Wednesday, August 25, 2021

2021-22 New York State Hunting and Trapping Licenses on Sale Now

deerHunting and trapping licenses and Deer Management Permits (DMPs) for the 2021-2022 seasons are on sale now. In addition, DEC announced new opportunities for hunters this year, including expanded hunting seasons and allowing youth ages 12 and 13 to hunt deer with a firearm or crossbow in upstate counties that have passed a local low and ‘opted in’ to participate.

Licenses and permits can be purchased online, at any one of DEC’s license-issuing agents (leaves DEC’s website), or by telephone at 866-933-2257. New hunting and trapping licenses are valid from Sept. 1, 2021, through Aug. 31, 2022; annual fishing licenses are valid for 365 days from date of purchase.

New York’s habitat serves a critical role in maintaining healthy and sustainable fish and wildlife resources. Purchasing a hunting, fishing, or trapping license helps support conservation projects and ensures the protection of the State’s natural resources. In addition, DEC encourages outdoor enthusiasts to consider purchasing a Habitat & Access Stamp each year. Funds from the $5 Habitat & Access Stamp support projects to conserve habitat and improve public access for fish- and wildlife-related activities. This year’s Habitat & Access Stamp features a bobcat.

Expanded Call Center Hours

Beginning this week, the DEC Call Center’s hours of operation are from 8 a.m. to 7 p.m., Monday through Friday, and from 9 a.m. to 5 p.m. on Saturdays through Nov. 30. Regular call center weekday hours will resume on Dec. 1.

Individuals should have the following items ready when buying a license:

  1. Complete contact information (e.g. name, address, email address, telephone number);
  2. DEC customer ID number (if applicable);
  3. Proof of residency (e.g., driver’s license or non-driver’s ID with a valid New York State address); and
  4. If purchasing by phone or internet, a valid credit card.

If not already entered in DEC’s automated licensing system, individuals are required to provide proof of hunter or trapper education certification or a copy of a previous license for all hunting and trapping license purchases. For additional information, visit the General Sporting License Information webpage on DEC’s website.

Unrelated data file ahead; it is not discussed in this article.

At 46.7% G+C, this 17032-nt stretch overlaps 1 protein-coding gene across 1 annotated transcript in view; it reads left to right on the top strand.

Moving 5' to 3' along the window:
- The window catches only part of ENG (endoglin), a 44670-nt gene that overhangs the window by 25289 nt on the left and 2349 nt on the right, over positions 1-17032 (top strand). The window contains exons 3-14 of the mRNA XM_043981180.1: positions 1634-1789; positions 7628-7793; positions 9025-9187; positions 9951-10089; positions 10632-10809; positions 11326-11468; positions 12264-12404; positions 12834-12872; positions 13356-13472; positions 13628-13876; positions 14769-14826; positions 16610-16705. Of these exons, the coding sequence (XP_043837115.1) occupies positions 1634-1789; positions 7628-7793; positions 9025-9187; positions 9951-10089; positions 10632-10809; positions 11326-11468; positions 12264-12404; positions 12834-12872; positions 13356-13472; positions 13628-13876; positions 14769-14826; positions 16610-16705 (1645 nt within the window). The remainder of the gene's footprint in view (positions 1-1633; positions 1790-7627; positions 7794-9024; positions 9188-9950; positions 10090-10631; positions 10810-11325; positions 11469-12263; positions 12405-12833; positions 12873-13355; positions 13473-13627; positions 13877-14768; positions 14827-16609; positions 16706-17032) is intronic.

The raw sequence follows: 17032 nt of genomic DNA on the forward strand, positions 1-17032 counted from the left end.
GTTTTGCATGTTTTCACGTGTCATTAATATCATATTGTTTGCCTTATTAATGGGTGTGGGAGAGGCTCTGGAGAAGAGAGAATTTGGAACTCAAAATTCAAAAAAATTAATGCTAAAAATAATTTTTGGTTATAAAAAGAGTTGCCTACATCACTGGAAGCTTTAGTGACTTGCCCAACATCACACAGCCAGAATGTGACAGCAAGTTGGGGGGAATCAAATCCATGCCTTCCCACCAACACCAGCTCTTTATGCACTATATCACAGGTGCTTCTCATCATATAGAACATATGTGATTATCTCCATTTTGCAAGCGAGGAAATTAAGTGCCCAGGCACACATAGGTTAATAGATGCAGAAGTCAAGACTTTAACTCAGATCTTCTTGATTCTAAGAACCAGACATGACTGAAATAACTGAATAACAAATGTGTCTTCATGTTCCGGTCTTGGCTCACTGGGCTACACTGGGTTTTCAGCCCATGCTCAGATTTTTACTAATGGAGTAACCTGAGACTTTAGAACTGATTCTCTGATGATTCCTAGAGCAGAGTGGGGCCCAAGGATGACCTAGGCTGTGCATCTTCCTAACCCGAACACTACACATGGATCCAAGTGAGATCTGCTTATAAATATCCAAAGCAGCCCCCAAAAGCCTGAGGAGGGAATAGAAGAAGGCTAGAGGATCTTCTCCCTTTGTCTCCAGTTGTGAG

Deer Management Permits (DMPs)

DMPs are available at all license-issuing outlets, by phone, or online through Oct. 1. DMPs are used to manage the deer herd and are issued through an instant random selection process at the point of sale. The chances of obtaining a DMP remain the same throughout the application period; hunters need not rush to apply. The 2021 chances of selection for a DMP in each Wildlife Management Unit are available online, through license-issuing agents, or by calling the DMP Hotline at 1-866-472-4332. Detailed information on Deer Management Permits and this fall’s Deer Season Forecast is available on DEC’s website.

The 2021-22 Hunting and Trapping Regulations Guide, which provides an easy-to-read collection of pertinent rules and regulations, is available on the DEC Hunting webpage. Copies will be available soon at license-issuing agents.

Online and In-Person Hunter Education Training Courses

All first-time hunters, bowhunters, and trappers must pass one or more courses before purchasing a license. Online and in-person courses are available. In-person courses have a field day where new hunters can get hands-on experience. All in-person courses are free of charge, but space may be limited. Courses fill quickly, so early sign-ups are encouraged. Visit DEC’s website for more information on materials, including a list of courses and course registration.

The requirements to earn a New York State hunter education certificate can be met by completing DEC’s online hunter education course and passing the exam. Upon passing, participants will receive a hunter education certificate, enabling the purchase of a hunting license. Participants must be New York State residents and the cost of the course is $19.95. The online course can be accessed at DEC’s website.